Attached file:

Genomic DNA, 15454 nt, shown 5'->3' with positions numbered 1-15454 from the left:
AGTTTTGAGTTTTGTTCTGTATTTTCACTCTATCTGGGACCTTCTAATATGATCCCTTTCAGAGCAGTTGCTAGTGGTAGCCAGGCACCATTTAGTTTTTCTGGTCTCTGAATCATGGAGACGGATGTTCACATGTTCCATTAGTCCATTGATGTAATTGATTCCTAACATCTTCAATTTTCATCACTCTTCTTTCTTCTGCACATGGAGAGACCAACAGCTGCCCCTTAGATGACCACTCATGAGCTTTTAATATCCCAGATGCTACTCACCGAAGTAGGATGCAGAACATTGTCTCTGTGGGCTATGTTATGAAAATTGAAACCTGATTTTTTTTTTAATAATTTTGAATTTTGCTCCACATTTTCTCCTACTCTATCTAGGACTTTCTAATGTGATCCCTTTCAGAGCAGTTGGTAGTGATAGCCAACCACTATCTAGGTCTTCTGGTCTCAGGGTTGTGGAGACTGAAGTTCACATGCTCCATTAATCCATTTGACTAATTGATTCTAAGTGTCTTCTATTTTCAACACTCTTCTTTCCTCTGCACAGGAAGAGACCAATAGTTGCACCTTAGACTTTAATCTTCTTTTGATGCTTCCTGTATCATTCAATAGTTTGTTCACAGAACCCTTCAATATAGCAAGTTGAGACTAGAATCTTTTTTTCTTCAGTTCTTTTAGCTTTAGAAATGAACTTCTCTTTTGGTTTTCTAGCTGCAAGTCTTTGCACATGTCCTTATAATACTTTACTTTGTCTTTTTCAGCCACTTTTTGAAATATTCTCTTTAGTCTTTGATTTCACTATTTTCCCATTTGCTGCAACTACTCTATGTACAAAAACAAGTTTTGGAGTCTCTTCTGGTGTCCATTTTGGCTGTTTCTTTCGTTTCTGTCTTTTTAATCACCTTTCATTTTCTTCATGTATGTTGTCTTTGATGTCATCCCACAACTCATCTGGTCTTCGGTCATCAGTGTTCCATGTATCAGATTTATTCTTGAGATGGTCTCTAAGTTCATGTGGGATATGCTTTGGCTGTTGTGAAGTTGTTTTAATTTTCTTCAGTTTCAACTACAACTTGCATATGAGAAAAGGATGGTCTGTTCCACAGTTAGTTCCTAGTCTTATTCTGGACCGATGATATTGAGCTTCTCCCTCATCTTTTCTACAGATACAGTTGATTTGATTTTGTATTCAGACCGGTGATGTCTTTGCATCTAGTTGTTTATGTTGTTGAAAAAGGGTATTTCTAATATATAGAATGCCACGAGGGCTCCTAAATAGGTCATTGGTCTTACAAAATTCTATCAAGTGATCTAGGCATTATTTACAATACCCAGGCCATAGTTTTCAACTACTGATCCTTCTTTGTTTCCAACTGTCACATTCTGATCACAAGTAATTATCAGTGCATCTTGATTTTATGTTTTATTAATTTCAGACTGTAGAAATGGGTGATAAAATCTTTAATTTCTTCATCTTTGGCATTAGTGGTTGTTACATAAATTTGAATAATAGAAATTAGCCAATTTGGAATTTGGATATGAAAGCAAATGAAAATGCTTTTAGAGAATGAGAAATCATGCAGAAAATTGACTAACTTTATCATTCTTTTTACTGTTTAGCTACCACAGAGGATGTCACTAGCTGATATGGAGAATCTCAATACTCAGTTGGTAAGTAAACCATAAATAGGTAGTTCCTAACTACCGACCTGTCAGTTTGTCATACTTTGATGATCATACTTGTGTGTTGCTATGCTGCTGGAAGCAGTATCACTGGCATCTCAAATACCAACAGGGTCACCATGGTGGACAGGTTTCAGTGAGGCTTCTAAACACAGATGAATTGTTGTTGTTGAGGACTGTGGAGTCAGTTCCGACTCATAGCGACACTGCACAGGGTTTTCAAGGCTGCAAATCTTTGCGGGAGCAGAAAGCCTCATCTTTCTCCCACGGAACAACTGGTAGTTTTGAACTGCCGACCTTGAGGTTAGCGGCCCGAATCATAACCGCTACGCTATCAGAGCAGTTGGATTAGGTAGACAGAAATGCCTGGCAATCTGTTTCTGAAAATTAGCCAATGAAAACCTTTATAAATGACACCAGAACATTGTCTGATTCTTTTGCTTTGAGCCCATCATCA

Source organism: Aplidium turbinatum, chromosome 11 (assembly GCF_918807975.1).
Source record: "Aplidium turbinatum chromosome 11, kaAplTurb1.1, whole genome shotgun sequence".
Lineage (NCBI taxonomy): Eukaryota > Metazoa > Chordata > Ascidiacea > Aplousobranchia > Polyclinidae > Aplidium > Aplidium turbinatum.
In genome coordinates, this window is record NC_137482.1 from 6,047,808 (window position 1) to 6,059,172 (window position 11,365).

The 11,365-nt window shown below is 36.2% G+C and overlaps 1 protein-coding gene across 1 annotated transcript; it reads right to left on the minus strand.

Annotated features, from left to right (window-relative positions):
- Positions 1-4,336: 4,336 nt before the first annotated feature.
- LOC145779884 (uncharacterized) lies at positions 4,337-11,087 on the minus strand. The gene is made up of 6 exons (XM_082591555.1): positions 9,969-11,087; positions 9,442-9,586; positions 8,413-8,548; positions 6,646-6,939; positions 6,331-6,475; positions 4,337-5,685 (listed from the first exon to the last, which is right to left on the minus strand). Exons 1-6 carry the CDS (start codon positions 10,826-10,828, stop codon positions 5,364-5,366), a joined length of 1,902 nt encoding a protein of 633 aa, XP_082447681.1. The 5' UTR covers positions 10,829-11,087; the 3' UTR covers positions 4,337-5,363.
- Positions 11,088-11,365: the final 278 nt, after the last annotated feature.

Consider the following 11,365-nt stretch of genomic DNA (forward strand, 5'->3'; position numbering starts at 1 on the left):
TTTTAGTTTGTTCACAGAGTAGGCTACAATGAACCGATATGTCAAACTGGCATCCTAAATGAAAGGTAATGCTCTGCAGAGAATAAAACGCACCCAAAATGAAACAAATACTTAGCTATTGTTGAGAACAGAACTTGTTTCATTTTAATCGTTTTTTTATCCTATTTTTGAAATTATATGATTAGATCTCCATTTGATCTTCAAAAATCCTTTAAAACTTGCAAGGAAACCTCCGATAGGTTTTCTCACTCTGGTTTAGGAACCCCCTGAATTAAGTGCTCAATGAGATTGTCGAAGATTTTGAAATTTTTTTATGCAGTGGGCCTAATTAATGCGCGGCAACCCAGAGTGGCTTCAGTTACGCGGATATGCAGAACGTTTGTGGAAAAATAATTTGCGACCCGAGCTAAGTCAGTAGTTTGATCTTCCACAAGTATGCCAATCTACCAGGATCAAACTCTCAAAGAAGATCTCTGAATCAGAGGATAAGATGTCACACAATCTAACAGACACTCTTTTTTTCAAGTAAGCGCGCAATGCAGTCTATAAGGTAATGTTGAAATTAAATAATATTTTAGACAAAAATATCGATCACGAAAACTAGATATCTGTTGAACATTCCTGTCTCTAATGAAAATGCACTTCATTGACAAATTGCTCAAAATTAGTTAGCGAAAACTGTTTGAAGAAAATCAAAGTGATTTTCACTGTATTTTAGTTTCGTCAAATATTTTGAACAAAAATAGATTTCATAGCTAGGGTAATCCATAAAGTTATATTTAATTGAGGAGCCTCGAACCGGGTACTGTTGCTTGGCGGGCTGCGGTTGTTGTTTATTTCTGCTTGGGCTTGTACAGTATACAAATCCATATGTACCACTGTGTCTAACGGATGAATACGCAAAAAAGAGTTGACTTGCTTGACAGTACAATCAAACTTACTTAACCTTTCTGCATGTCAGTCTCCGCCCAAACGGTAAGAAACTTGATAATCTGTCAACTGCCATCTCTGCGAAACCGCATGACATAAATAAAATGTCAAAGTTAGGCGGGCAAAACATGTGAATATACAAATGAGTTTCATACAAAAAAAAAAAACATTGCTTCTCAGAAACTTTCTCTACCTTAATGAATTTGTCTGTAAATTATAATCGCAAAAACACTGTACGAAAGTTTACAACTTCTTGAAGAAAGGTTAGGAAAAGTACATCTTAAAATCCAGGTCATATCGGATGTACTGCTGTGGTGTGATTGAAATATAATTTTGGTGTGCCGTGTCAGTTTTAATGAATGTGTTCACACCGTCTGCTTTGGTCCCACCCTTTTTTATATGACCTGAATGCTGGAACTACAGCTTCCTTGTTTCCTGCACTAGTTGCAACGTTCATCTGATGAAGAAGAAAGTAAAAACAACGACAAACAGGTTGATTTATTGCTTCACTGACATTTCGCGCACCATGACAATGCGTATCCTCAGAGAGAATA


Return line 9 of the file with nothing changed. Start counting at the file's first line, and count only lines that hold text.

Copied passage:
- Positions 1-4,336: 4,336 nt before the first annotated feature.